A few of the participating classes are taking advantage of video conferencing equipment available at Sandia's Cooperative Monitoring Center and at Chelyabinsk-70 that have allowed some very personal exchanges, via satellite, between classrooms more than 9,000 miles apart. The three video conferences so far have been marked by amiable, sometimes lively exchanges, Newman says. In one session, Russian children sang Russian songs and taught their American counterparts to sing along. In another, teachers got to know each other exchanging jokes and intercontinental shop talk.

The students converse in English, as many schools in Snezhinsk begin teaching English language skills at very early ages.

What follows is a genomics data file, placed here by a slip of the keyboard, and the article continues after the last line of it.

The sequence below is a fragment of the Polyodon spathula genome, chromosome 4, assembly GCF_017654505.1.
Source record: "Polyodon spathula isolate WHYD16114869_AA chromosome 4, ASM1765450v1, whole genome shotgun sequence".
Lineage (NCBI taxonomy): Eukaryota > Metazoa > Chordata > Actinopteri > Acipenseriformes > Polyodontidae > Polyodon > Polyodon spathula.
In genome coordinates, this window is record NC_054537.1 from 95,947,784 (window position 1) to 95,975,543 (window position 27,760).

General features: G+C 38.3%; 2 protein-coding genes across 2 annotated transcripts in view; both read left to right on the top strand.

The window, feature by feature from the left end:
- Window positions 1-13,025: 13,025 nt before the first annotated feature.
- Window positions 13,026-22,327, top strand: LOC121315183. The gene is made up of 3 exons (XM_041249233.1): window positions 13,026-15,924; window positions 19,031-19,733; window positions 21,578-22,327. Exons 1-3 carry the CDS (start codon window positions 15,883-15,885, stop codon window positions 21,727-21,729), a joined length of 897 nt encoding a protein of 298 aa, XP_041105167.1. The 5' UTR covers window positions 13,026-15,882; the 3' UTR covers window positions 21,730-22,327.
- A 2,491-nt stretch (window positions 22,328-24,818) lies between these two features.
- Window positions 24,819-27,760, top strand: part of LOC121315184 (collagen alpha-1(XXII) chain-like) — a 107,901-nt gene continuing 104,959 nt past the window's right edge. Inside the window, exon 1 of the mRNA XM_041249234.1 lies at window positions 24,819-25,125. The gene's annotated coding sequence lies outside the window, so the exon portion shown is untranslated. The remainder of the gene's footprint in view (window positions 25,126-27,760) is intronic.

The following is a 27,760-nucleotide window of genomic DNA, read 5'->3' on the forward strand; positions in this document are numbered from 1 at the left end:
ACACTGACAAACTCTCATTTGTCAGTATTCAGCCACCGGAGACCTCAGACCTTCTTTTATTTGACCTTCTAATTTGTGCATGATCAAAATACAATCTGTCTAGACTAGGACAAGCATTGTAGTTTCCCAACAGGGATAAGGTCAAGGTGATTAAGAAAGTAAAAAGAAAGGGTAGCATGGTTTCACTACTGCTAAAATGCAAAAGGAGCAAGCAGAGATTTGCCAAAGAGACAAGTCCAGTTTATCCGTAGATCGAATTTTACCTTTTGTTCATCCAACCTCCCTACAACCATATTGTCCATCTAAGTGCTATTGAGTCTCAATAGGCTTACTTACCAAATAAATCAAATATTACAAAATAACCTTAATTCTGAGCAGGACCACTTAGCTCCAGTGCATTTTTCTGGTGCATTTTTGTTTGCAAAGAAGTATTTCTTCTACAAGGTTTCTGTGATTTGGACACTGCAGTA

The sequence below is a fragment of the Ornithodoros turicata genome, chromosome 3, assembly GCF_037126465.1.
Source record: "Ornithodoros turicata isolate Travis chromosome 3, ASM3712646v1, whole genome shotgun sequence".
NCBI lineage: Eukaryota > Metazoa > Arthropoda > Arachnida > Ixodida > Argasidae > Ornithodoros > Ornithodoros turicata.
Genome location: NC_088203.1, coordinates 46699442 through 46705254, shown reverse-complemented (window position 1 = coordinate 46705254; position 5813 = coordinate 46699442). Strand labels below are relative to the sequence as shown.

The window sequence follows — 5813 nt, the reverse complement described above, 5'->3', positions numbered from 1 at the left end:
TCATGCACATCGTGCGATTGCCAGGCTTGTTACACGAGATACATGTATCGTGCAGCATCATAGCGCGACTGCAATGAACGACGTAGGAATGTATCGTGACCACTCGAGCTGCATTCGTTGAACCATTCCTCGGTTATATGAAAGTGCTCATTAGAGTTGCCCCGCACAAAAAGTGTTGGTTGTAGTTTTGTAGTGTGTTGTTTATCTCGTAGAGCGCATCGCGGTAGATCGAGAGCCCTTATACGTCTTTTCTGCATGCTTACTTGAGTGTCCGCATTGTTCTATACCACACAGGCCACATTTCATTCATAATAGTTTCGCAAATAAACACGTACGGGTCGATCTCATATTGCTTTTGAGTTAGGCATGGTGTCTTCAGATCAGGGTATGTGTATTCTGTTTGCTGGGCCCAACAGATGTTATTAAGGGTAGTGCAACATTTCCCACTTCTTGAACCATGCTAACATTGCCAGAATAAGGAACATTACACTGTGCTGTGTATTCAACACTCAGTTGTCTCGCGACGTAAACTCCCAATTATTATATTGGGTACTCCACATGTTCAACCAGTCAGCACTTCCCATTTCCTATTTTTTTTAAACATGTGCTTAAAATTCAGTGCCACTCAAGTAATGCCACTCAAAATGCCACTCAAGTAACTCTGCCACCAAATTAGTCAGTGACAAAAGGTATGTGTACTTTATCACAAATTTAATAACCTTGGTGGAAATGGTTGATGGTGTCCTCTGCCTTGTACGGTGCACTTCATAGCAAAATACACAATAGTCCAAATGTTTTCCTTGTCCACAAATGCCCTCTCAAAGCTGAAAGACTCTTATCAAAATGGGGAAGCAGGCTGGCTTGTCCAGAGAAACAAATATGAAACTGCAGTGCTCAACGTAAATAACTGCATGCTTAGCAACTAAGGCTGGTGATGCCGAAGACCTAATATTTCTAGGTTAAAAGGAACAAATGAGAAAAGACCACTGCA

"The world is becoming smaller and smaller, and it's important we talk to each other," Sanchez says. "These are relationships the kids can take with them throughout their lifetimes."

The telecommunications equipment being used to conduct the video conferences was installed at Chelyabinsk-70 last year as part of DOE's Initiatives for Proliferation Prevention (IPP), an ongoing program under which researchers at DOE labs work with former Russian weapons scientists to develop nonmilitary technologies with possible commercial value. IPP's goals include providing meaningful work for highly skilled Russian scientists, removing the temptation for some Russian scientists to seek weapons-related work outside Russia, and spurring Russian and U.S. economic development. In one IPP-sponsored project, Russian scientists are working with a U.S. company to develop an improved prosthetic foot using better materials and a more comfortable design.

Next up: Snezhinsk summer camp?